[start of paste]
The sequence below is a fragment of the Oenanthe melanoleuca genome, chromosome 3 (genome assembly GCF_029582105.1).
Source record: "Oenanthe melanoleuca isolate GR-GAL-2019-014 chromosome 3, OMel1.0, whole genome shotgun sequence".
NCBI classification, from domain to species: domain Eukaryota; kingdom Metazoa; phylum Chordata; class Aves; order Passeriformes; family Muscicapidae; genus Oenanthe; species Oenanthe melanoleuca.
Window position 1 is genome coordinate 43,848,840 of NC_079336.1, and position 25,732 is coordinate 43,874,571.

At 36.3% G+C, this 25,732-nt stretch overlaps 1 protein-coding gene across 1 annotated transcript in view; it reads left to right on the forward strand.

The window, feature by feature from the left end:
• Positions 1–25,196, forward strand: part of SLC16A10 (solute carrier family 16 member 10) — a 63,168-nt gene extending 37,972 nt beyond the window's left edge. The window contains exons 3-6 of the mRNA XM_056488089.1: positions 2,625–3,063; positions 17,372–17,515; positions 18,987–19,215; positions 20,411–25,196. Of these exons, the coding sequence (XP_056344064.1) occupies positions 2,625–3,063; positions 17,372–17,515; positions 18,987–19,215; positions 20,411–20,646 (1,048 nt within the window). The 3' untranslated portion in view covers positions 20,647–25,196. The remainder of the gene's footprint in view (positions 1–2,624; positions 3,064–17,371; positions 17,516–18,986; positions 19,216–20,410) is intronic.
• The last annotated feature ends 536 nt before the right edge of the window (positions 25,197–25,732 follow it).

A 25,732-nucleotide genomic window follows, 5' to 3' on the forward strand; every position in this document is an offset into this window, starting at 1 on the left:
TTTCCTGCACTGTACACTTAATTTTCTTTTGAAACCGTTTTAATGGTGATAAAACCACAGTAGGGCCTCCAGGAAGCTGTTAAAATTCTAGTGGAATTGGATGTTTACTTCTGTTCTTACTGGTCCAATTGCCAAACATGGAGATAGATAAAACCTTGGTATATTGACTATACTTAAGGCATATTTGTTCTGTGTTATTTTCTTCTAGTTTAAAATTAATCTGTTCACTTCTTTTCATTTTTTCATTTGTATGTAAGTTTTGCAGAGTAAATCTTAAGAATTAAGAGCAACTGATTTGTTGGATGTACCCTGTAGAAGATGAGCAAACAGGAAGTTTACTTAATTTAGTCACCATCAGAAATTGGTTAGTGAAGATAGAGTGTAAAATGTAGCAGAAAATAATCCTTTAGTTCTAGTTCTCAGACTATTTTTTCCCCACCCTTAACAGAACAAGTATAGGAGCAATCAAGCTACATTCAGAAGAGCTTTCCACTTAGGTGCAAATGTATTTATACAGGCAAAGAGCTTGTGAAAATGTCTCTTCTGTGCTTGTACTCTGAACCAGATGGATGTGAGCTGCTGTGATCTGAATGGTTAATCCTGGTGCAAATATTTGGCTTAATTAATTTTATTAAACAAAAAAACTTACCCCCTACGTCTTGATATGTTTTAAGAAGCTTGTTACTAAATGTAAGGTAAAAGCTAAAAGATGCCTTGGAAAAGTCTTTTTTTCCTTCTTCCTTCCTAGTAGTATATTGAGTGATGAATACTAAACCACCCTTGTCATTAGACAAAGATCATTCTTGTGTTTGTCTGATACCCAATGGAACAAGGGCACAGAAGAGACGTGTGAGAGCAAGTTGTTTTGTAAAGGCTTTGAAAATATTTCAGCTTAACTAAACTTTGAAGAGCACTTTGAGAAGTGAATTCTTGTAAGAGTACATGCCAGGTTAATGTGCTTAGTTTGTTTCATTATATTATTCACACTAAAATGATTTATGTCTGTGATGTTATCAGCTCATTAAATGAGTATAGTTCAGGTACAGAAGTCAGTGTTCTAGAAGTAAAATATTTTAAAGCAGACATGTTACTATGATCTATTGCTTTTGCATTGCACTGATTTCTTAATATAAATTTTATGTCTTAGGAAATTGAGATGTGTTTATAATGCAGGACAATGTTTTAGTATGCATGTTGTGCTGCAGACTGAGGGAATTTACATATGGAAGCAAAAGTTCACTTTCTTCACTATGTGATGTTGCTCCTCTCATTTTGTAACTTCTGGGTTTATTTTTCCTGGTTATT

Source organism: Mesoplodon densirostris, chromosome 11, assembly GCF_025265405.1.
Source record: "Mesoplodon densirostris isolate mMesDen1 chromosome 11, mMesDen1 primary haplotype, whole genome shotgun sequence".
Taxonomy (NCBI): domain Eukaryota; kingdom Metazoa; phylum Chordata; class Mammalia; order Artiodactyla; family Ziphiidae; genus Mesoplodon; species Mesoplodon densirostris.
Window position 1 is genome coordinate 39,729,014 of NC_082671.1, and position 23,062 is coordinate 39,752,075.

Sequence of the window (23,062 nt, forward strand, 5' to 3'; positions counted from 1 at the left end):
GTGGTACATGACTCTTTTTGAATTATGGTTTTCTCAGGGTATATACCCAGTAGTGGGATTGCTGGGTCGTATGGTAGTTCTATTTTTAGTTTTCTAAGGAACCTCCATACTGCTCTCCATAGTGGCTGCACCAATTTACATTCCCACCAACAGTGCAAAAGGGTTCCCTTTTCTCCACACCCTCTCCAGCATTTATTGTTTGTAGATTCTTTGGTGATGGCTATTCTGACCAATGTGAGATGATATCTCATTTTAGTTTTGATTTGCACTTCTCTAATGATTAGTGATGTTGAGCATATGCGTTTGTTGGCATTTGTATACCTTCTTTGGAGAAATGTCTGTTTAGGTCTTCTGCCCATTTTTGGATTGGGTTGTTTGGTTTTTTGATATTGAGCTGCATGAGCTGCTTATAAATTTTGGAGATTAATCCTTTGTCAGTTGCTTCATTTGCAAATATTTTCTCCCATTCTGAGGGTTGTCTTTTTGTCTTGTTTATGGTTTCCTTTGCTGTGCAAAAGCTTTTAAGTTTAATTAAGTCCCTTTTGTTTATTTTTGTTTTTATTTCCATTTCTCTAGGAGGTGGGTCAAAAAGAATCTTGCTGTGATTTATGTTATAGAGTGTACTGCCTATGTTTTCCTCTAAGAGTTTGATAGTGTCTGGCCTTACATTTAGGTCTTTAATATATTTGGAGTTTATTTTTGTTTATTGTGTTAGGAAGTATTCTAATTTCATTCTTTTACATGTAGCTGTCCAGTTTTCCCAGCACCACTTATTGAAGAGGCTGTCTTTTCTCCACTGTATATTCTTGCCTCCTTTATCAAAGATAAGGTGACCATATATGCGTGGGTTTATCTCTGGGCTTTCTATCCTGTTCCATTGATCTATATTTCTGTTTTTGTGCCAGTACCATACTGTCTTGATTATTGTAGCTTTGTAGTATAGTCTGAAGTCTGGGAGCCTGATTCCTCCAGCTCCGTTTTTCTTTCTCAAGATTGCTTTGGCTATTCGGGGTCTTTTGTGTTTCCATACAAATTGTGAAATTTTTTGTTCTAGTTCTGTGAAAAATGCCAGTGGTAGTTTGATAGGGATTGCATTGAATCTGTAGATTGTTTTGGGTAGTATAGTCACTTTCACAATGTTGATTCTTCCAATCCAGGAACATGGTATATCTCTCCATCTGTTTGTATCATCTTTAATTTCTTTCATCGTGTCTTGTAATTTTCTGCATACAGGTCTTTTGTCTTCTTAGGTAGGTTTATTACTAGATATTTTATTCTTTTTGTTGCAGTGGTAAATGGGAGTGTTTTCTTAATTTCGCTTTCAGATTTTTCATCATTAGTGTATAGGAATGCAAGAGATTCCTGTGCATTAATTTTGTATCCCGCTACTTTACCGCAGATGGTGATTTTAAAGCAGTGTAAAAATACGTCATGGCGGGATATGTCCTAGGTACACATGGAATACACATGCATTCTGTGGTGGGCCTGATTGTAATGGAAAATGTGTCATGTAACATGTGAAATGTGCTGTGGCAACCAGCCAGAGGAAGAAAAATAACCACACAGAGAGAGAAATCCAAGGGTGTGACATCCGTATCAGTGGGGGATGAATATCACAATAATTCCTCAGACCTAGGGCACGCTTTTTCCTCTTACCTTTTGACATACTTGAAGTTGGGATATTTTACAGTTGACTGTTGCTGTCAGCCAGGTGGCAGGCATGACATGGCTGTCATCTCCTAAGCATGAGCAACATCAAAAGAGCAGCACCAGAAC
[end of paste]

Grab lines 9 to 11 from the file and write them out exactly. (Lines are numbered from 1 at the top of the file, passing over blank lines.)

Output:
A 25,732-nucleotide genomic window follows, 5' to 3' on the forward strand; every position in this document is an offset into this window, starting at 1 on the left:
TTTCCTGCACTGTACACTTAATTTTCTTTTGAAACCGTTTTAATGGTGATAAAACCACAGTAGGGCCTCCAGGAAGCTGTTAAAATTCTAGTGGAATTGGATGTTTACTTCTGTTCTTACTGGTCCAATTGCCAAACATGGAGATAGATAAAACCTTGGTATATTGACTATACTTAAGGCATATTTGTTCTGTGTTATTTTCTTCTAGTTTAAAATTAATCTGTTCACTTCTTTTCATTTTTTCATTTGTATGTAAGTTTTGCAGAGTAAATCTTAAGAATTAAGAGCAACTGATTTGTTGGATGTACCCTGTAGAAGATGAGCAAACAGGAAGTTTACTTAATTTAGTCACCATCAGAAATTGGTTAGTGAAGATAGAGTGTAAAATGTAGCAGAAAATAATCCTTTAGTTCTAGTTCTCAGACTATTTTTTCCCCACCCTTAACAGAACAAGTATAGGAGCAATCAAGCTACATTCAGAAGAGCTTTCCACTTAGGTGCAAATGTATTTATACAGGCAAAGAGCTTGTGAAAATGTCTCTTCTGTGCTTGTACTCTGAACCAGATGGATGTGAGCTGCTGTGATCTGAATGGTTAATCCTGGTGCAAATATTTGGCTTAATTAATTTTATTAAACAAAAAAACTTACCCCCTACGTCTTGATATGTTTTAAGAAGCTTGTTACTAAATGTAAGGTAAAAGCTAAAAGATGCCTTGGAAAAGTCTTTTTTTCCTTCTTCCTTCCTAGTAGTATATTGAGTGATGAATACTAAACCACCCTTGTCATTAGACAAAGATCATTCTTGTGTTTGTCTGATACCCAATGGAACAAGGGCACAGAAGAGACGTGTGAGAGCAAGTTGTTTTGTAAAGGCTTTGAAAATATTTCAGCTTAACTAAACTTTGAAGAGCACTTTGAGAAGTGAATTCTTGTAAGAGTACATGCCAGGTTAATGTGCTTAGTTTGTTTCATTATATTATTCACACTAAAATGATTTATGTCTGTGATGTTATCAGCTCATTAAATGAGTATAGTTCAGGTACAGAAGTCAGTGTTCTAGAAGTAAAATATTTTAAAGCAGACATGTTACTATGATCTATTGCTTTTGCATTGCACTGATTTCTTAATATAAATTTTATGTCTTAGGAAATTGAGATGTGTTTATAATGCAGGACAATGTTTTAGTATGCATGTTGTGCTGCAGACTGAGGGAATTTACATATGGAAGCAAAAGTTCACTTTCTTCACTATGTGATGTTGCTCCTCTCATTTTGTAACTTCTGGGTTTATTTTTCCTGGTTATT

Source organism: Mesoplodon densirostris, chromosome 11, assembly GCF_025265405.1.